On February 8, 2013, new requirements pertaining to product testing and certification for children’s products go into effect. These rules include, among other things, the following requirements:
- Periodic Testing of Children’s Products. Such testing must be performed on a periodic basis by third-party testing laboratories approved by the Consumer Product Safety Commission (CPSC). The required interval for testing is one to three years, depending on whether the manufacturer has a periodic testing plan, has a production testing plan, or conducts continued testing using an appropriately accredited laboratory. However, if a product undergoes a “material change,” the product must be retested sooner.
- Representative Samples. Manufacturers, importers, and private labelers must provide a sufficient number of representative samples of the children’s products to the third-party testing laboratory.
- Documentation. Documentation of such testing (including the sampling procedures and the basis for inferring compliance during the periodic-testing interval) must be retained for at least five years.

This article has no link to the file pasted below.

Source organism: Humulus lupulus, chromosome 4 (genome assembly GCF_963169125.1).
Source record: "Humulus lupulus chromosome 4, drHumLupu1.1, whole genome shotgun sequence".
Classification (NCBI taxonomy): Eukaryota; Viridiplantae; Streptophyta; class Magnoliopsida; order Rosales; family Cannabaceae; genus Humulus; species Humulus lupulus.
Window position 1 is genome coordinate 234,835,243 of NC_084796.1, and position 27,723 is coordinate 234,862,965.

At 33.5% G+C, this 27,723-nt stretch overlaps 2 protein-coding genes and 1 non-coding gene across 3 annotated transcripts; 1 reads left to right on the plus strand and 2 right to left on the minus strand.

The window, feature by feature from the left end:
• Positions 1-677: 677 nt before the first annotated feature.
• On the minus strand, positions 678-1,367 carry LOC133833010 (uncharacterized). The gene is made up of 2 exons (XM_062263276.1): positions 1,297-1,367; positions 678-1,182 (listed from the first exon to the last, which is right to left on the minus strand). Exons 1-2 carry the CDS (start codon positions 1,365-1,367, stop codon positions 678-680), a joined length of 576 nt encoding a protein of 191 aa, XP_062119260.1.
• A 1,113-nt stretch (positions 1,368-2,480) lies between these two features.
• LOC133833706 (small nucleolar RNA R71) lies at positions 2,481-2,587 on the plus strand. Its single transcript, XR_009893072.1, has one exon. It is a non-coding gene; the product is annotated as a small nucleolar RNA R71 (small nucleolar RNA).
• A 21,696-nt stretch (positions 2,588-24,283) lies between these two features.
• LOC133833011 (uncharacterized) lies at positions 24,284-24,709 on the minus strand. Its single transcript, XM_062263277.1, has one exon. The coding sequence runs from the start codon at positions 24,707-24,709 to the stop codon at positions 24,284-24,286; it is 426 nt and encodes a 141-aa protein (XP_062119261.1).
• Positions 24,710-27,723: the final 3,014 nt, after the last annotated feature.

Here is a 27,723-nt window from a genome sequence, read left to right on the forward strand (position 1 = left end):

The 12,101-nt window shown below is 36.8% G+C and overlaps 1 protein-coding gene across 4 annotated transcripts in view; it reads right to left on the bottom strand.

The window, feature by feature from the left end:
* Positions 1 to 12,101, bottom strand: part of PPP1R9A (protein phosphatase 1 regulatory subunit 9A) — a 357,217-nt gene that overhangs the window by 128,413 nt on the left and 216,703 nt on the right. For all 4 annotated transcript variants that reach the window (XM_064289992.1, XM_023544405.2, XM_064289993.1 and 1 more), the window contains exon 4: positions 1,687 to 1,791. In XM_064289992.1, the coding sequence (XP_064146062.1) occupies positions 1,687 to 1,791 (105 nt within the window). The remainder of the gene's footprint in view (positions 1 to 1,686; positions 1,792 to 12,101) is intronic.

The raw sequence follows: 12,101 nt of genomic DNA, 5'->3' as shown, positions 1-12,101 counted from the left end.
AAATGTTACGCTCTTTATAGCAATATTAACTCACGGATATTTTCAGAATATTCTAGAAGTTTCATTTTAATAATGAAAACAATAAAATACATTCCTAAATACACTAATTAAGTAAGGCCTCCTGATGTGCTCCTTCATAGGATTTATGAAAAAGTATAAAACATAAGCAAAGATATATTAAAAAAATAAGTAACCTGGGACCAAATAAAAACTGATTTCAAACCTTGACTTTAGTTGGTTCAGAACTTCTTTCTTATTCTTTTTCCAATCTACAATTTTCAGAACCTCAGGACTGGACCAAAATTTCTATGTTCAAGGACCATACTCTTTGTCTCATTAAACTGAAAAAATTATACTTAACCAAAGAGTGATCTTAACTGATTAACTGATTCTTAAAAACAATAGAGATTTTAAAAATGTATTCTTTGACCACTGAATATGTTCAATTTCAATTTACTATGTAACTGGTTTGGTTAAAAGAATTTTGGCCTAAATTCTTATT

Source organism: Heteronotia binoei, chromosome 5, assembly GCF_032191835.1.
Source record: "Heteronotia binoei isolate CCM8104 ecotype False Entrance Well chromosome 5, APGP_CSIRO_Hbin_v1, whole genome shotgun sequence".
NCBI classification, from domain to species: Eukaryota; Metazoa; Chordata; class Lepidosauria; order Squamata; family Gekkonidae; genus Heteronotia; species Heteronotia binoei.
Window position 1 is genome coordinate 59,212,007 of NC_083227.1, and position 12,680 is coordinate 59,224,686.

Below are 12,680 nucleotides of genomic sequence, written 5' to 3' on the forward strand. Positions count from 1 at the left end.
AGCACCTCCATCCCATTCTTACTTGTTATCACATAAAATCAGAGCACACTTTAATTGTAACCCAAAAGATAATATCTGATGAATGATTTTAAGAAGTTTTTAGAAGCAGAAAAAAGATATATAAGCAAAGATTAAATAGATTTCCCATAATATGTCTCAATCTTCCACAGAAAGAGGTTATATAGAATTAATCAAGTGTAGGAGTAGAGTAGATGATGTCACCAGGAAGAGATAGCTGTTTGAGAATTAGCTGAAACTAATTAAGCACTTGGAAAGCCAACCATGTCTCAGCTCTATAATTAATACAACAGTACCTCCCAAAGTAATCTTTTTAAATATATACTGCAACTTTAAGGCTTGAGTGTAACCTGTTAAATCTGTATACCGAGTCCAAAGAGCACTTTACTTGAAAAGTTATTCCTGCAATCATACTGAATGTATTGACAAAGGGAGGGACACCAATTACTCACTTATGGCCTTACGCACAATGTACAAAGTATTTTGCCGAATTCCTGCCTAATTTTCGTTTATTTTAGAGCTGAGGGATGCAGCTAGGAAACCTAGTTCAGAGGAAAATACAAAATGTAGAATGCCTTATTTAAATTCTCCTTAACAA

- Safeguard Against Undue Influence. Manufacturers must establish procedures to safeguard against the exercise of undue influence by the manufacturer on third-party testing laboratories.
These changes are intended to implement section 102(b) of the Consumer Product Safety Improvement Act (CPSIA), which was enacted in 2008. The CPSIA, which is enforced by the CPSC, amends the Consumer Product Safety Act by, among other things, setting new testing and certification requirements for many products. For example, the CPSIA:
- Imposes restrictive limits on the amount of lead and phthalates permitted in children’s products
- Requires manufacturers and importers of nearly all children’s products to certify, based upon testing performed by a CPSC-approved third-party laboratory, that their products comply with applicable safety rules
- Requires all children’s products to contain permanent tracking labels on the product and packaging
- Requires manufacturers and importers of non-children’s products that have applicable consumer product safety rules to certify that their products comply with those rules, based on a reasonable testing program